Art and Alaska
Art is important in Alaska. Important enough that like most states and municipalities, the state legislature passed a “1% for Art” law requiring that any new construction using public funds dedicate 1% of the budget for art works. In addition to public support for the Arts, Alaska also serves as an inspiration for many artists. As I traveled around Alaska, there were art galleries not only in large cities but small, remote villages as well. I asked artists wherever I went if their art was influenced by being in Alaska and universally they said “yes”. It affects the colors they use. One artist said her colors were brighter, another that he got into the grays and muted colors since coming to Alaska. Some artists are influenced by native culture and style while others talk about the environment. A jeweler, Rika Mouw, said that her work had become radicalized. She said it used to be design-oriented and now she uses jewelry to send a message about the preciousness of the environment. I arrived in Homer on the Kenai Peninsula in time for a “First Friday” opening at the Bunnell Street Gallery. The opening was for Sandy Gillespie, an abstract artist. When I asked her about the influence of Alaska on her work, Gillespie said that the vastness of the interior influenced her to use big canvases and the extremes of weather and light affected her use of color and contrast. Asia Freeman, the director of the Bunnell Street Gallery and herself an artist said that she thought Alaska attracted risk-takers. She believes that talent and creativity previously channeled into the pioneer experience is now channeled into endeavors such as art. Whether it is the long winter or the inspirational environment, there are a lot of very good artists in Alaska.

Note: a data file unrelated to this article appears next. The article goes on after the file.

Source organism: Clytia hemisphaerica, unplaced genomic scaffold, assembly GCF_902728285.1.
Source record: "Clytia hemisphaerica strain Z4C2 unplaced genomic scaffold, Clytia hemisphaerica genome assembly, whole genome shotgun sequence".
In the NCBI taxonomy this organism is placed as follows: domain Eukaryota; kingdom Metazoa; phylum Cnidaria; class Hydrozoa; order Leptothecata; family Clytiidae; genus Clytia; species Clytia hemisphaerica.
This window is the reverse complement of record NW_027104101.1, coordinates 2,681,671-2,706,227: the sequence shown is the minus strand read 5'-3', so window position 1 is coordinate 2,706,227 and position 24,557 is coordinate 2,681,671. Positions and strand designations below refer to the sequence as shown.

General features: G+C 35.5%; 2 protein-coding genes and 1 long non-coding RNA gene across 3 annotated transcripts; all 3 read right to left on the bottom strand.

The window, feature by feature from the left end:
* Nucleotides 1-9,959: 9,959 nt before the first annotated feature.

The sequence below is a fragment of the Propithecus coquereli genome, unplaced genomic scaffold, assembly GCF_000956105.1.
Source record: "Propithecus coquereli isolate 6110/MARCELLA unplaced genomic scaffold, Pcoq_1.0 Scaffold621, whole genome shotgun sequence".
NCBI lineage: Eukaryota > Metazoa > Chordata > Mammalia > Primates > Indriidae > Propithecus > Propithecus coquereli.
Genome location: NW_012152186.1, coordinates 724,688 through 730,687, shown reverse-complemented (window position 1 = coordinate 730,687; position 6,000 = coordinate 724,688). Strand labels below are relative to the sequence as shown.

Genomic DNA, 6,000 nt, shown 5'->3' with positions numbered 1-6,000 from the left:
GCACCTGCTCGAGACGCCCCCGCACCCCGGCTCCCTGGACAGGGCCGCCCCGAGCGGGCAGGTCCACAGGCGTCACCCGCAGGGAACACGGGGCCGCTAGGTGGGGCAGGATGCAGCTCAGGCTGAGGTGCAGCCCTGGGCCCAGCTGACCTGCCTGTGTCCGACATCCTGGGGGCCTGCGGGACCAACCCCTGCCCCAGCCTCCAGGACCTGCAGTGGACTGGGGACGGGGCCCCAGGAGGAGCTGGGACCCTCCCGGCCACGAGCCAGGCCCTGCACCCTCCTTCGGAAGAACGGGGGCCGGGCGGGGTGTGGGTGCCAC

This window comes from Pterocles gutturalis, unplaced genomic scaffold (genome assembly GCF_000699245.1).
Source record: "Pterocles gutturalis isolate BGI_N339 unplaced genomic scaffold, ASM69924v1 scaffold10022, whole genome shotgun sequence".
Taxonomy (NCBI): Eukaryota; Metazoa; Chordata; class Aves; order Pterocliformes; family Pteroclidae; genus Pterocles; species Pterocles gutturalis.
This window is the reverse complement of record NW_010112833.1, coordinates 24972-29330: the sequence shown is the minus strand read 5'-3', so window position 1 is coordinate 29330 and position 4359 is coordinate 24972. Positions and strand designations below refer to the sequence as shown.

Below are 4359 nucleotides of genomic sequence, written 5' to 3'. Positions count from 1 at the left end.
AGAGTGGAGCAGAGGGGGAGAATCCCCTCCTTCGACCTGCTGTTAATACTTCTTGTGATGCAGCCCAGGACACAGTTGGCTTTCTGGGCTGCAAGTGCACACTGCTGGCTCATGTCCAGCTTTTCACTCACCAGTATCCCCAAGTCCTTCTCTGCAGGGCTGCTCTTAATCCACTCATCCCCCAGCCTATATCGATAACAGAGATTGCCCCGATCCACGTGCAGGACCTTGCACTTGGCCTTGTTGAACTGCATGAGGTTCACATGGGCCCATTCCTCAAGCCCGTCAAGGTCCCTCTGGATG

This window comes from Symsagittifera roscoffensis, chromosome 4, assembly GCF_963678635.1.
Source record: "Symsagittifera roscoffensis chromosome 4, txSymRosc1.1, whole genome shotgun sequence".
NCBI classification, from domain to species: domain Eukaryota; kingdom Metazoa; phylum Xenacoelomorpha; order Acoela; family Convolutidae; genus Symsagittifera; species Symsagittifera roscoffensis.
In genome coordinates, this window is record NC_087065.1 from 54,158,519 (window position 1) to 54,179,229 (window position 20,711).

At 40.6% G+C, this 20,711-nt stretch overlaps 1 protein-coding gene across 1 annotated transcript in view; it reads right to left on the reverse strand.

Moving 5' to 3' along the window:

My first view of Art in Alaska was at the Anchorage Museum of Art. I started with the permanent collection and was struck by the fact that it consisted mostly of landscapes. One exception was Eustace Ziegler who did do the usual mix of portraits, still lifes, street scenes, landscapes, etc. The landscapes by Sydney Laurence are compared to the Hudson River School Painters. Another gallery documented a 1937 WPA project planned to promote Alaska to the American people. The tour of the resulting paintings never happened, but the experience of being in Alaska left a lasting impression on the artists. Merlin Pollock wrote “Even in my later years long after WWII and my university work, the influence of the Alaskan experience emerges again in some of my work.” Ken Fortress wrote “It is very hard to look at something with your mouth open and at the same time try to think in technical terms: how do you control this image, how do you present it?”
The traveling exhibit at the Anchorage Museum of Art was “Changing Hands: Art Without Reservation 2.” This is the second of three in the series of collections of innovative contemporary Native American art that was curated by the Museum of Arts and Design in New York City and shown in NYC in the fall of 2005. The first exhibition of the series explored art from Native Americans from the Southwest, the second from the Northwest including Alaska, and the third planned for 2010 will include Native artists from the east coasts of the U.S. and Canada. I later had the opportunity to meet Rebecca Lyon, one of the artists represented in the exhibit. She explained why the exhibit was groundbreaking. Mainstream museums usually classify native artists by tribe, detracting from the individuality of the artists. This exhibition however, identified the artists by where they currently live and by place of birth, never identifying them by tribe
This collection and another, Tradition, Inspiration, Innovation: New Work from Alutiq Artists at the Pratt Museum in Homer, both represent the evolution of the Alaskan Native art form. There are contemporary ideas, often executed in traditional materials like wood, ivory, fur and dyes, and traditional ideas and motifs executed in more contemporary materials like metal, plastic and glass. Lyon is an activist artist. She uses her work to bring attention to issues such as abuse of natural resources and the environment. Writing about “Our Lady of Amchitka” she says; “The half woman, half fish figure represents the spirit of the island of Amchitka and the natural world, her crucifixion on a rusty iron cross represents the crimes we as a nation have committed against her in our arrogance with the underground nuclear bomb testing, that took place during 1965, 1967 and culminating with the five megaton Cannikin blast in 1971.” Amchitka is an island in the Alaskan Aleutian Chain.